What is the significance of those two locations and why do both not only have Reavers in each, but also a Gateway?
Posted by: Nathan Adler | January 30, 2013 10:08 AM
Interesting observation, Nathan, though probably this is just Claremont reusing names he likes--cf. his first Maddie Pryor in that Avengers annual.
I do wonder though about Forge's 'Nam unit being the Marauders and Sinister's Marauders having a native Amwrican member with technomorphic powers. Why the parallels when nothing is done with them? But that's something for Fnord's 1986 entries...
Posted by: Walter Lawson | January 31, 2013 12:13 AM
@ Walter: Possibly but both Maddie's were introduced whereas when we get to Excalibur #2 with Gateway Technologies at the same time as Gateway being introduced in Uncanny a much closer parallel seems intended:)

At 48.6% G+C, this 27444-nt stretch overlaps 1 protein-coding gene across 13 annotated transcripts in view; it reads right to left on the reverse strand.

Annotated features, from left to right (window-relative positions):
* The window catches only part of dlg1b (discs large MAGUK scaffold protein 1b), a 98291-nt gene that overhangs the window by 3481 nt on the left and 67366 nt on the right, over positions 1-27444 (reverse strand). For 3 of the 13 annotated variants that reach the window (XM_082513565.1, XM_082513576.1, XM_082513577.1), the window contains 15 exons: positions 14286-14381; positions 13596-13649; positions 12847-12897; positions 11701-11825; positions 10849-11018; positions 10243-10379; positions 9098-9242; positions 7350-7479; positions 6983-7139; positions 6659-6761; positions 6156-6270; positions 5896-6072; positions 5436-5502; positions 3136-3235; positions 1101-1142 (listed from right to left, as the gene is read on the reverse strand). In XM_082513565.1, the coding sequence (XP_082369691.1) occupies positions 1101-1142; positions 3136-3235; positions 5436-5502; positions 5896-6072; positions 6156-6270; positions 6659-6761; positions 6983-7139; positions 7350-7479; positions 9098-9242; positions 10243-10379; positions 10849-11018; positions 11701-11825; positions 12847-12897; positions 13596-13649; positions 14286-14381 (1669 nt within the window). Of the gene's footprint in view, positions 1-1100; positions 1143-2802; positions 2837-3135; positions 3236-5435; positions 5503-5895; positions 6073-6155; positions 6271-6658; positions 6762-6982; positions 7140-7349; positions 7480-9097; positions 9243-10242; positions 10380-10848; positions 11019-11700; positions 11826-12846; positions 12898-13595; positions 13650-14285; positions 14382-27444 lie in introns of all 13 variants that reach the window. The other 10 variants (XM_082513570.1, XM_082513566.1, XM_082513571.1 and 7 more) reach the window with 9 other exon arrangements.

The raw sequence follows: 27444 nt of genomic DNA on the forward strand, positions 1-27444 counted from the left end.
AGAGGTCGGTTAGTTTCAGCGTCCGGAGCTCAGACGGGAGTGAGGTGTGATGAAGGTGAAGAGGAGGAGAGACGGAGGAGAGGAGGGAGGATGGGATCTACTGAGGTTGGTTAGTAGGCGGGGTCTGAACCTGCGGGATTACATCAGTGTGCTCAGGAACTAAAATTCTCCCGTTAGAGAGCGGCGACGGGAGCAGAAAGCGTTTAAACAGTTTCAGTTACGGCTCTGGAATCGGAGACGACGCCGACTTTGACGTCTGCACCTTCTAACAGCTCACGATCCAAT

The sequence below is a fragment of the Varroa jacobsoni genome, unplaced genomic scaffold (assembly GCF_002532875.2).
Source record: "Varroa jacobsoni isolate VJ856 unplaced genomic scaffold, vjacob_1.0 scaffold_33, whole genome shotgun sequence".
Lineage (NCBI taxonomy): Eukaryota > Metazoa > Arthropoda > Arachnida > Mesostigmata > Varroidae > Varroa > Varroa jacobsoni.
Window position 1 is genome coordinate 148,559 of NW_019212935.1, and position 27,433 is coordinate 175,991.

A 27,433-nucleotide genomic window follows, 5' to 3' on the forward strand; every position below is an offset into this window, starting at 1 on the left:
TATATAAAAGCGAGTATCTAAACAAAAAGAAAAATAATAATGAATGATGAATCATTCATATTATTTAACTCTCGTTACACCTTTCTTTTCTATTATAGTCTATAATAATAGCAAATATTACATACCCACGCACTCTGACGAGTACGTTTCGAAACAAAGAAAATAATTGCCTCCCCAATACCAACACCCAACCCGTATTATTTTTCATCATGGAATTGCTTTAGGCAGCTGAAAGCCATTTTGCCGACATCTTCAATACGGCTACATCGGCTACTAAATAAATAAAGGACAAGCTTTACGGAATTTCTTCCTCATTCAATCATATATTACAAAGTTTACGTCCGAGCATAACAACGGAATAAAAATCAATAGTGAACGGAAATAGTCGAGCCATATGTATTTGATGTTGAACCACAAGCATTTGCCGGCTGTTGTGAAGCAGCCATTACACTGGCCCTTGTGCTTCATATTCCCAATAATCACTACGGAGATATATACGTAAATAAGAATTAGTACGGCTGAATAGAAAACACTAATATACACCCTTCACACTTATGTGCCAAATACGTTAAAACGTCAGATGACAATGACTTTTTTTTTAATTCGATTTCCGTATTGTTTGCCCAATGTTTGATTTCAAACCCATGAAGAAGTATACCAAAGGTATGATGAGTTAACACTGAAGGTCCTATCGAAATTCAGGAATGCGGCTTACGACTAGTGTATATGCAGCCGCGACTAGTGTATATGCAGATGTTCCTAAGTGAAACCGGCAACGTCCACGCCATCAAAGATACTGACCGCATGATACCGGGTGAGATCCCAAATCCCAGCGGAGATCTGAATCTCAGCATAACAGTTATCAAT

Yep, I've previously posted about Forge's Marauders, and Scalphunter's similarities to Forge. However, recall that the Sabretooth of the Marauders intended by Claremont as a clone of the original, 'Tooth having leased out his DNA (and there's a case to be made for Vertigo of the Savage Land Mutates too). So was Scalphunter cloned from Forge's genetic material?
Posted by: Nathan Adler | February 1, 2013 4:39 AM
Merlin refers to the area where Brian finds the sword and amulet as the Siege Perilous. It's interesting that the first appearance of the other Reavers circa X-Men 229 ends with them being sent through the Siege Perilous portal Roma gave the X-Men.
Claremont wrote CB for about ten issues and apparently butted heads with the editor. To my surprise, the stories actually get better immediately after Gary Friedrich takes over: Friedrich introduces the Mastermind computer, blows up Braddock manor, introduces STRIKE, and first names Roma. Alan Moore revisits most of these elements during his run.
I believe CB's costume was designed by Larry Lieber. The Birth of a Legend hardcover--a classy package, I must say--includes several early Lieber sketches for the costume.